Throughout the centuries, the South-eastern corner of Europe has been the scene of many invasions and transcending civilizations. This left the trace of different cultures, religions and empires. One of the most evident cleavages in the region is religious cleavage between the Catholic Church, the Orthodox Church and Islam. This mix is mainly concentrated in Bosnia-Herzegovina, where we have seen massive conflicts recently, but there are also other parts of former Yugoslavia where there are clear cultural differences. Macedonia is a good example. There the majority of the population is orthodox, with minority of Muslims. But there are also differences within the Orthodox Church and among the Muslims. Apart from this, the claims to Macedonia from surrounding nations have caused war and internal turmoil. Up until the break-down of Yugoslavia, this situation did not escalate because of the pressure from Bel-grade, but since Macedonia gained independence, this heterogenic country has witnessed massive problems, partly thanks to the multiethnic situation, as Albanians make up 25% of the population.Nevertheless, Macedonia is on the path towards becoming a functional democracy. There have been many problems along the way, and it is a highly heterogenic country without a single national identity. This paper will examine the democratic transition in Macedonia. We will try to explain if the transition towards democracy is finalised, and if not, we will attempt to explain why. The democratic transition theory of Linz and Stephan will be used as a tool in describing the situation.
In order to perform this task, the paper is divided into four distinctive parts. First we explain the theory of Linz and Stephan, and make a short evaluation of the situation in Macedonia compared with the theory. Secondly, we analyse Macedonia's historical relations with its neighbours, in an attempt to explain the complexity of the nation. Thirdly, we briefly summarize the nationalism in Macedonia and describe the state formation in the first Yugoslavia. The fourth part describes the reign of Tito, and Macedonia's position towards the dissolution of Yugoslavia. The fifth chapter deals with Macedonia's international position and developments from the independence up until the 2001 conflict. The sixth part explains Macedonia's second transition, and deals with its present problems. The paper is then summarized and analyzed in a conclusion.
[...] The next equally contentious item for discussion was the issue of police reform Current issues in Macedonia 7.1 End of 2001 conflict and Ohrid Agreement This war ended with the intervention of a NATO ceasefire monitoring force. After the Ohrid Agreement, the National Liberation Army agreed to cease- fire in June, however there were other agreements in August, before settling one a final one in January 2002. Operation “Essential Harvest” was officially launched on 22 August and effectively started on 27 August. [...]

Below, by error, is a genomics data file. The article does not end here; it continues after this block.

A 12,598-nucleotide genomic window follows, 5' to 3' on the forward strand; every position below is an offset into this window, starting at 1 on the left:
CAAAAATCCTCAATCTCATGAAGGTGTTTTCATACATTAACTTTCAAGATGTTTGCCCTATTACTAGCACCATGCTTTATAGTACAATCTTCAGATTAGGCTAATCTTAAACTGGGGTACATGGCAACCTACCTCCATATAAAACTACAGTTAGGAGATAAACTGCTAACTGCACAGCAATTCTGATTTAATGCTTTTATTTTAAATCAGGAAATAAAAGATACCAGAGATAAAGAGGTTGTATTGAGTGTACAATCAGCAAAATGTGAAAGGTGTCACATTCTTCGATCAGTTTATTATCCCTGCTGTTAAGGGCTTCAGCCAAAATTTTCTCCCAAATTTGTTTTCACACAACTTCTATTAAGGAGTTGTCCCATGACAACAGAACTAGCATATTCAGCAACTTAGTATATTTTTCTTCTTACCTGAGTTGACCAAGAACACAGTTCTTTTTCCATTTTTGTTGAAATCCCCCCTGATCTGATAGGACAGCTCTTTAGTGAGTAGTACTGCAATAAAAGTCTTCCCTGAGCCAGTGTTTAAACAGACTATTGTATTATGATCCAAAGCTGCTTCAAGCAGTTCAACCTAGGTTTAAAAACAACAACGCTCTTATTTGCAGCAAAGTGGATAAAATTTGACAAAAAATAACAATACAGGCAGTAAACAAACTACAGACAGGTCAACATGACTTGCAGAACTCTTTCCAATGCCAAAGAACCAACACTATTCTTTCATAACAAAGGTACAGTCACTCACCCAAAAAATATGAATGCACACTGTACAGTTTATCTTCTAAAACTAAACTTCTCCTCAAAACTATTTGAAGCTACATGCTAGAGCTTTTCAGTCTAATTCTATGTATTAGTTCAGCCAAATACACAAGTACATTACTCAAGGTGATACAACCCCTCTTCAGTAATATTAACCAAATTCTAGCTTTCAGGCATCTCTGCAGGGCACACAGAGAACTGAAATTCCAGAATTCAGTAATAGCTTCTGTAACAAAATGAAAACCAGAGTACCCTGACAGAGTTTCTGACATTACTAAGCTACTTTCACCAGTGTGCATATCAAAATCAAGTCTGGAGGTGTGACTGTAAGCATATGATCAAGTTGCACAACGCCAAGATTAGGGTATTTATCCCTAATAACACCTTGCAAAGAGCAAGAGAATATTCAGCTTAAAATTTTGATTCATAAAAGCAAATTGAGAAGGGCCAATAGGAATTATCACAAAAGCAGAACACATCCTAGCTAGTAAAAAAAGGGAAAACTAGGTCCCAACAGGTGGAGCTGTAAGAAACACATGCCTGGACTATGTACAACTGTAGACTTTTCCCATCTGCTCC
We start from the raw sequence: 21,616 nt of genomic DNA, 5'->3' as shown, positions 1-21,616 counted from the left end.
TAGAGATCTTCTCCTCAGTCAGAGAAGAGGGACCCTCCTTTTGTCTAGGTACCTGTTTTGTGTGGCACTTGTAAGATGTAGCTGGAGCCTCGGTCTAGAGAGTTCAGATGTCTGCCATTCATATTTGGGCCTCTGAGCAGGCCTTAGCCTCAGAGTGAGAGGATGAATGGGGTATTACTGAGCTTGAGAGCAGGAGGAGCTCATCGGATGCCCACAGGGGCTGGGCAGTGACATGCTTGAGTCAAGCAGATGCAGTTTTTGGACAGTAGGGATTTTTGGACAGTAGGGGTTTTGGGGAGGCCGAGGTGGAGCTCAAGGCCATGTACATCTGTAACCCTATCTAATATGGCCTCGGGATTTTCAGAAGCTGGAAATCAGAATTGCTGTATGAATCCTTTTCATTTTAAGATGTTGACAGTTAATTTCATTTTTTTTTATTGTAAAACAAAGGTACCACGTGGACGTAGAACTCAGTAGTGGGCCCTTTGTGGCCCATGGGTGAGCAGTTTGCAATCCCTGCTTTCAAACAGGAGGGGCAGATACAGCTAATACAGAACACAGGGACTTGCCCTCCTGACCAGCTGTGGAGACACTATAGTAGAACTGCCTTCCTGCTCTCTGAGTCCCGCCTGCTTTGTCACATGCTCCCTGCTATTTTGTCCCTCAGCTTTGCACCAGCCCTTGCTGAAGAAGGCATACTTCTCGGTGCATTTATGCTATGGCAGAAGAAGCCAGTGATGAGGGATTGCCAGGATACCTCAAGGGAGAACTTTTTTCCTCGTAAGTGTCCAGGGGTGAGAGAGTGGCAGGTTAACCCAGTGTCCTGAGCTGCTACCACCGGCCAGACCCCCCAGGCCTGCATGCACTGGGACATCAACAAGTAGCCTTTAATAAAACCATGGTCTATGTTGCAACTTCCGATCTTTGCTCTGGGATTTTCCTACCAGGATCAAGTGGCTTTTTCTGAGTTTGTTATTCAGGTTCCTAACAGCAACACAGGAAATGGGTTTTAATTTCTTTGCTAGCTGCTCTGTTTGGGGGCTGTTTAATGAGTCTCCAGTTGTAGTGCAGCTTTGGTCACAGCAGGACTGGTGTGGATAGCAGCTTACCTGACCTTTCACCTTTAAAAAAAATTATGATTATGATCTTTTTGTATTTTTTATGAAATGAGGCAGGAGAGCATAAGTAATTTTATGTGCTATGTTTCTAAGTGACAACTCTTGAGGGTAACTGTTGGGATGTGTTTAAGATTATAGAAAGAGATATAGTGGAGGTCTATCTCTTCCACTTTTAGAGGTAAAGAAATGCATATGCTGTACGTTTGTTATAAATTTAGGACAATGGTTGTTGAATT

[...] When the Ottoman Empire began to dissolve in the late 19th century, Bulgaria almost succeeded in taking control of Macedonia in 1878. The Peace treaty of San Stefano granted the Bulgarian nation large parts of today's Greece, and all of Macedonia, but the treaty was revised in the Berlin Congress and the borders of Bulgaria were reduced to about the same as today's borders. But in 1912, Bulgaria again conquered parts of Macedonia in the first Balkan War, but were forced to abandon the territory in the second Balkan war. 3.3 Serbia and Macedonia Serbia and Macedonia have a closely related history from 1913 until today. [...]
[...] In November 1944, all Yugoslavian resistant movements decided to integrate Macedonia to what would be the Yugoslavian Federation. Tito and his communist party had become the leaders of the Federal Republic of Yugoslavia. Macedonia was the most southern part of the country, and had suffered in the war, just as the rest of Yugoslavia. In 1946 The People's republic of Macedonia became officially one of the six republics of the Yugoslav federation, a name which was changed into the Socialist republic of Yugoslavia in 1963. [...]
[...] Nevertheless, Macedonia is on the path towards becoming a functional democracy. There have been many problems along the way, and it is a highly heterogenic country without a single national identity. This paper will examine the democratic transition in Macedonia. We will try to explain if the transition towards democracy is finalised, and if not, we will attempt to explain why. The democratic transition theory of Linz and Stephan will be used as a tool in describing the situation. In order to perform this task, the paper is divided into four distinctive parts. [...]
[...] Macedonia certainly lacks political transparency. Media independence, affecting both civil and political society is rated Freedom of press is respected in the constitution, but the press situation is yet instable as journalists suffer violations. The judicial framework and independence are rated with a score of The judiciary is said to be composed of corrupt and incompetent officials. As well, it has failed to prevent with the ignorance of electoral laws and high corruption. There is a huge backlog in cases to be judged, and some of them are dealt by state officials instead of by courts. [...]
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